Your 12-year-old daughter is playing Mario Kart 7 Wii with her 9-year-old sister. They are laughing and having a great time, but the 9-year-old is getting a bit frustrated because she keeps crashing and coming in last place. Your older daughter is aware of the reasons why she’s coming in last place and begins pointing out some simple things she can learn in order to get better. For example, she points out places on the track where her sister can get power-ups that will help her keep up with the other cars. As your younger daughter plays, she gets ongoing encouragement from her older sister to keep trying to get better.
Your 9-year-old begins to do better and is no longer in last place, but she’s still struggling. Your older daughter suggests that maybe she should try a bike rather than a car. She tells her that she’s mostly crashing on the corners, and that the bikes are a lot easier to drive around corners. Your younger daughter tries a bike, gets a bunch of power-ups, and before you know it, she’s challenging her older sister for first place.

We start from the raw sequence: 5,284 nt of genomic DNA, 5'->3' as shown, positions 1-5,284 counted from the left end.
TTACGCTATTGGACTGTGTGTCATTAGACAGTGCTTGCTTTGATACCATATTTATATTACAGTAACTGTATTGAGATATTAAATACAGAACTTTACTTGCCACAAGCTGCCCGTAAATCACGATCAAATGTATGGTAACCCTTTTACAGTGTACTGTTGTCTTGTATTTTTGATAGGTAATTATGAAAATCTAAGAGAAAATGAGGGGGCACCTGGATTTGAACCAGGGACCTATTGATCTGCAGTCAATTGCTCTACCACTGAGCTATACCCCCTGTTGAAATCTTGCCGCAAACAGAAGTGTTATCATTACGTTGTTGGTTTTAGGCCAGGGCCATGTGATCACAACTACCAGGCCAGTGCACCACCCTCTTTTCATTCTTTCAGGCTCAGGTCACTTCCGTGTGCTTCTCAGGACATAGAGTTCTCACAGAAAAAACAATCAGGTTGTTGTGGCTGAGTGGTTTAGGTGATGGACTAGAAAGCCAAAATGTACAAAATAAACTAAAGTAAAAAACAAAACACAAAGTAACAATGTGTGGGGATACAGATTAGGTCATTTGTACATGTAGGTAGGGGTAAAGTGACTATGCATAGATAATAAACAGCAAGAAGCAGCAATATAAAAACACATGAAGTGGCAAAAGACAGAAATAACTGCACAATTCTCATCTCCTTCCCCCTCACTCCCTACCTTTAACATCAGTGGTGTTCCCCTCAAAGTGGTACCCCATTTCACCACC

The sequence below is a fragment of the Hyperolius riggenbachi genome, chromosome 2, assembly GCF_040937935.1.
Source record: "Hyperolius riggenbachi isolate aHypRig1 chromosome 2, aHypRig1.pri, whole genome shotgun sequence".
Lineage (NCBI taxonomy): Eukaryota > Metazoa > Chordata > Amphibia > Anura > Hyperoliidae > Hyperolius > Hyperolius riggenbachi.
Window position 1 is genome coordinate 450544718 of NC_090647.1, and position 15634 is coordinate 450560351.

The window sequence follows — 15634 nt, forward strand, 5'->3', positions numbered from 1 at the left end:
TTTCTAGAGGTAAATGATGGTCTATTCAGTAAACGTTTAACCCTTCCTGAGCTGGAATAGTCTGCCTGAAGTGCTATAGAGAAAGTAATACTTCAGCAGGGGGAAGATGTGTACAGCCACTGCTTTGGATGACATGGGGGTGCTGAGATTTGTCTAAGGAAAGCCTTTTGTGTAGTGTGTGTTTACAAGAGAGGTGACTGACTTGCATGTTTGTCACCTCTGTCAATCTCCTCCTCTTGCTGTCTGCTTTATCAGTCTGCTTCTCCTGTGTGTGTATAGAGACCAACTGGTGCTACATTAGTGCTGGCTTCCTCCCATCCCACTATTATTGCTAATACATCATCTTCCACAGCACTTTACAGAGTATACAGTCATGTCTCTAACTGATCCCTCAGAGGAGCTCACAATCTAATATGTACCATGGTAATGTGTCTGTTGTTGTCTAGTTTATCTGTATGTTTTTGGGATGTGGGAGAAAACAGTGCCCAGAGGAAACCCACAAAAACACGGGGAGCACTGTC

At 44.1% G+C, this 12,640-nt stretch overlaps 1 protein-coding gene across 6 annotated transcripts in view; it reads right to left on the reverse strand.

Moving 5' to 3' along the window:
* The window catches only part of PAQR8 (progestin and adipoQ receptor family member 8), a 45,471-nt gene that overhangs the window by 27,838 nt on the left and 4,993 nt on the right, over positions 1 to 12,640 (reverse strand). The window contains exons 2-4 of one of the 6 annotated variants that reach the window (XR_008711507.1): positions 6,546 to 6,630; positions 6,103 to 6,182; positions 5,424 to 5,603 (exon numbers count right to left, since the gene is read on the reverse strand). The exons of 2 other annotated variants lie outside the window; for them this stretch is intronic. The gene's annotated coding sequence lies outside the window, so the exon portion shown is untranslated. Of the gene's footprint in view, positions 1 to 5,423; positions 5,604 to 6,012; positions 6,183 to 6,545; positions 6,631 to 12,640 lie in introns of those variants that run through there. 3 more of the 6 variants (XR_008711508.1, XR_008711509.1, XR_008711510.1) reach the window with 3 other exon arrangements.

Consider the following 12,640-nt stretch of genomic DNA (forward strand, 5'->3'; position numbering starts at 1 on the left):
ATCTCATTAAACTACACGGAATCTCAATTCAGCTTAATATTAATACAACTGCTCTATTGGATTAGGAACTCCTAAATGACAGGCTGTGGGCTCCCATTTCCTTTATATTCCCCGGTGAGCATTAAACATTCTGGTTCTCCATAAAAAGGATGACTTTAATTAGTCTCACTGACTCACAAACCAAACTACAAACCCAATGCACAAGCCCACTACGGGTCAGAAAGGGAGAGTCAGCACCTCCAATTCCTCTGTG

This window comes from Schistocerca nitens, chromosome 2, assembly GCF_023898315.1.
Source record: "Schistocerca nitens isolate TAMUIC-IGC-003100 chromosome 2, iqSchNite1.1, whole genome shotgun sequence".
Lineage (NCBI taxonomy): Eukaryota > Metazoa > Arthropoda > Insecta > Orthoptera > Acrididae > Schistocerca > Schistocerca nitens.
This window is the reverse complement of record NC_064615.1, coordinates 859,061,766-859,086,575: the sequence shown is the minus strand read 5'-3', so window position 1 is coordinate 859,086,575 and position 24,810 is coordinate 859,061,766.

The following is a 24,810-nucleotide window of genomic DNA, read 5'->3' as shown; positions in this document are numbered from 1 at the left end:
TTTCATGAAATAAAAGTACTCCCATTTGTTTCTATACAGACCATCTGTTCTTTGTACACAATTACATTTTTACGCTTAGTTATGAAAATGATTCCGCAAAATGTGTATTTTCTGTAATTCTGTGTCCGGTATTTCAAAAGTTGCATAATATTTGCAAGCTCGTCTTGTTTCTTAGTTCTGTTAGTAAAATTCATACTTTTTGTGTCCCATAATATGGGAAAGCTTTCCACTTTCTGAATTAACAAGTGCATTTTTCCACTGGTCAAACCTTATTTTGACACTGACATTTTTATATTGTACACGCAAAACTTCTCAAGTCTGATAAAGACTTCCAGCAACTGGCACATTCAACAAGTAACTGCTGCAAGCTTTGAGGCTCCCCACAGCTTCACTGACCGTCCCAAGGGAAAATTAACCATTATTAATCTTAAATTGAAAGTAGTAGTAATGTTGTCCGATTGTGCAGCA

Video games and other digital technologies are often a great place for tech-savvy kids to pass on their knowledge to their less tech-savvy siblings and frequently their parents. In order to be a good technology teacher, you’ve got to understand not only what you’re teaching, but also what your student knows and doesn’t know.
In the scenario described here, the older sister used her Self-Awareness skills when she recognized the need to go from simple to complex, encouraged practice and learning, and offered suggestions, rather than telling her sister what to do. She also practiced her social skills, of listening and observation, in order to help her sister in a way that she would want to accept her assistance. These skills are extremely useful not only in teaching technology to a novice, but also when helping children to learn new skills in math or science, or when learning a new sport or musical instrument.